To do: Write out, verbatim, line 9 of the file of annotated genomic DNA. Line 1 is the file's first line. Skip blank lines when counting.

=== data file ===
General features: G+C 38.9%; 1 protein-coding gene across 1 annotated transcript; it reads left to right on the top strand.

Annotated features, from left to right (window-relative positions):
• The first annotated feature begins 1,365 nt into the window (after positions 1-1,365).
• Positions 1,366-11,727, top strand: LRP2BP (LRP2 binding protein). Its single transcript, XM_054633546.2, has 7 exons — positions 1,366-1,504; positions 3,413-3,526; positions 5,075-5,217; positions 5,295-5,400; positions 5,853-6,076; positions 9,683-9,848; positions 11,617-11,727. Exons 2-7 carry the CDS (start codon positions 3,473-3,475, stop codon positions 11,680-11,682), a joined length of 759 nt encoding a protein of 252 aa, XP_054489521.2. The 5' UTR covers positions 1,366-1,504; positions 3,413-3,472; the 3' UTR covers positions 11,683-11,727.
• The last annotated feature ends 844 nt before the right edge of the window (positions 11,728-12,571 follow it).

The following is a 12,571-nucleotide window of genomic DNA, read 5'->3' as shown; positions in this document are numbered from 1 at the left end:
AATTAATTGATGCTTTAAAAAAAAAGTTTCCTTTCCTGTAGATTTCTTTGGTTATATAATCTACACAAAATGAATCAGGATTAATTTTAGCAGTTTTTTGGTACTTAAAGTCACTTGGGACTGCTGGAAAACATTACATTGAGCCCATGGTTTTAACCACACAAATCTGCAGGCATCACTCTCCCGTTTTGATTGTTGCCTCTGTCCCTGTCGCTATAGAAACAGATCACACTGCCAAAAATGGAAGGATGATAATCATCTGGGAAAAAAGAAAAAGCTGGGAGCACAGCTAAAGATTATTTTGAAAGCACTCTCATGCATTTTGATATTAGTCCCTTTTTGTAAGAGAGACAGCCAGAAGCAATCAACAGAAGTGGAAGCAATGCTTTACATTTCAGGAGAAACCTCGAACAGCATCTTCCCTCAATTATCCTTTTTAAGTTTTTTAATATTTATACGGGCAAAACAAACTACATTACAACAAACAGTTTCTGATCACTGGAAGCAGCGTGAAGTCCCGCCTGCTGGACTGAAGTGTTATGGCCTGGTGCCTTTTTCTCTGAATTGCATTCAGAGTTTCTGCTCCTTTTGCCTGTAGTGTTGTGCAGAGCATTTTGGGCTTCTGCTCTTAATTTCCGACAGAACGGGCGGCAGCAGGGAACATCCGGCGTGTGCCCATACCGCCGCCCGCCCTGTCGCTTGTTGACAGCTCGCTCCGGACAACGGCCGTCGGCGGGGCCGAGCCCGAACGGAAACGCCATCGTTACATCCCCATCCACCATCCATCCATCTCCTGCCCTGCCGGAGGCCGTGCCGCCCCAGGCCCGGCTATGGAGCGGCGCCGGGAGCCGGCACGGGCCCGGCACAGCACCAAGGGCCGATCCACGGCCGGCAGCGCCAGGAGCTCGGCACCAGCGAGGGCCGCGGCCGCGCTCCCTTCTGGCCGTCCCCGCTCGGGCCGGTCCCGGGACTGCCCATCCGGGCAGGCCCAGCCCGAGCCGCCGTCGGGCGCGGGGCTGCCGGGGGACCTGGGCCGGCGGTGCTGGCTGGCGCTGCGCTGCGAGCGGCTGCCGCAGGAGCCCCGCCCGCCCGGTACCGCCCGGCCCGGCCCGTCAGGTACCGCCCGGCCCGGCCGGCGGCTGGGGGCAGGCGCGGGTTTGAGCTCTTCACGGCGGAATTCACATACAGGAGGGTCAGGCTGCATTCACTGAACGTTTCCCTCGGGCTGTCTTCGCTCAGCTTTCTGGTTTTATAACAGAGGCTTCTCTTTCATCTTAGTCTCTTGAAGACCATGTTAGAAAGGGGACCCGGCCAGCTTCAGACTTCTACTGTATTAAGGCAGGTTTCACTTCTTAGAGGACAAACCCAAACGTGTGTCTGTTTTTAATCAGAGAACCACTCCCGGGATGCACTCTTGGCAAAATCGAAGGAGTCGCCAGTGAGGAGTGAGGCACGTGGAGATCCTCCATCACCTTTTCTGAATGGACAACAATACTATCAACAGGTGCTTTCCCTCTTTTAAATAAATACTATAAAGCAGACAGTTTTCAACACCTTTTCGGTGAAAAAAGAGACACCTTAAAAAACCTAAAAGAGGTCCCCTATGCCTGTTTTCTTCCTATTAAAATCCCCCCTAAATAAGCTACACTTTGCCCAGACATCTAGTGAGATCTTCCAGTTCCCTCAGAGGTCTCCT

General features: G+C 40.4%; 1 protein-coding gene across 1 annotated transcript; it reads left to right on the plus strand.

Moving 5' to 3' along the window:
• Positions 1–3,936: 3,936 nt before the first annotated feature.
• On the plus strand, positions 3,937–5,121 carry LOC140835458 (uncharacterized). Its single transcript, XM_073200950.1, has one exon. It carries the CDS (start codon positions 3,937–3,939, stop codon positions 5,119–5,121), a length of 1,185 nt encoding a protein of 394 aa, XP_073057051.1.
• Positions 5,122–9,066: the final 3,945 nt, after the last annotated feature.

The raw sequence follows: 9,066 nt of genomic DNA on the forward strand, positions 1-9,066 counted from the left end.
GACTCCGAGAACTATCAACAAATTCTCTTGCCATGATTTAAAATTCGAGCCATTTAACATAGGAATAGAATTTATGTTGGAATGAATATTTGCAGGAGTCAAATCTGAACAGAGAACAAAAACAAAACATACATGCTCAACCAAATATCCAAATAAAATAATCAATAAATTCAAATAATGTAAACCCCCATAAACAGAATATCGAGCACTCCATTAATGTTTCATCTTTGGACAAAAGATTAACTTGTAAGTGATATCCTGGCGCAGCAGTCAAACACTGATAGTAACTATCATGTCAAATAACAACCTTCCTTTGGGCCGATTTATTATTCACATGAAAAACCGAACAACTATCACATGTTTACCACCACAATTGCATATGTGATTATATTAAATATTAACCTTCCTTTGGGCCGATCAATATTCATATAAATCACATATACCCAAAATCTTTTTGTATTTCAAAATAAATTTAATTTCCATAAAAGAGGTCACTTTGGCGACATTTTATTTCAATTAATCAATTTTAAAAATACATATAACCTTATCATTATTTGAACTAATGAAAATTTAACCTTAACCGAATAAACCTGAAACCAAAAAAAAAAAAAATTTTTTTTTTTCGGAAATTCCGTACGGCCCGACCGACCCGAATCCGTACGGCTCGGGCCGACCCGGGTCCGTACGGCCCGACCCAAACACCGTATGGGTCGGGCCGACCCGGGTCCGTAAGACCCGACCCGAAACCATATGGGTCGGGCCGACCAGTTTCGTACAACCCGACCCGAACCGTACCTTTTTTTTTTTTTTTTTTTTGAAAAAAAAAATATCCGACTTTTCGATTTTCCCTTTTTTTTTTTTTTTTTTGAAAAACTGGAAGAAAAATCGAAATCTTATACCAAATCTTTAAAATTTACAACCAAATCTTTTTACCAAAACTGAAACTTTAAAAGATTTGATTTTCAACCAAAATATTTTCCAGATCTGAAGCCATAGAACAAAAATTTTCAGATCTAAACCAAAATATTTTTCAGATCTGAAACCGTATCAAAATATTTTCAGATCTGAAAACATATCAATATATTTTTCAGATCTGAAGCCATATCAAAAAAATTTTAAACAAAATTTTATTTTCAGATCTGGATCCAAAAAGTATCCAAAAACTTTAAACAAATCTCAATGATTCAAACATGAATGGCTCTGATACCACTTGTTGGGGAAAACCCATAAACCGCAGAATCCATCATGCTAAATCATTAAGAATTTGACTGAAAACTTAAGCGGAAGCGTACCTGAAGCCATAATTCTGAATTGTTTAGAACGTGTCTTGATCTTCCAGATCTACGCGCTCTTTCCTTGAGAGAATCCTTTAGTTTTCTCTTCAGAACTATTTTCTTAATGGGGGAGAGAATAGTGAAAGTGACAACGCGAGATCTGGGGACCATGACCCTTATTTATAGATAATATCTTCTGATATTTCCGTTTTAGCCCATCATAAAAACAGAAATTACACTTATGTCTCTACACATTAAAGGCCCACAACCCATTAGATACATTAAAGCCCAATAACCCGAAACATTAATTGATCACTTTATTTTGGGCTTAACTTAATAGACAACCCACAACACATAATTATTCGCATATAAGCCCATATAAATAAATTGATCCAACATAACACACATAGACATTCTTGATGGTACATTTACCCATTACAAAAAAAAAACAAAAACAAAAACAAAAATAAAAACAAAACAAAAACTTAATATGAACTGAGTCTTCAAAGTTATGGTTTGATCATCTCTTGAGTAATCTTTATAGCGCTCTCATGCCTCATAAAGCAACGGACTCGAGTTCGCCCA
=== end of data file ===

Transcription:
Moving 5' to 3' along the window: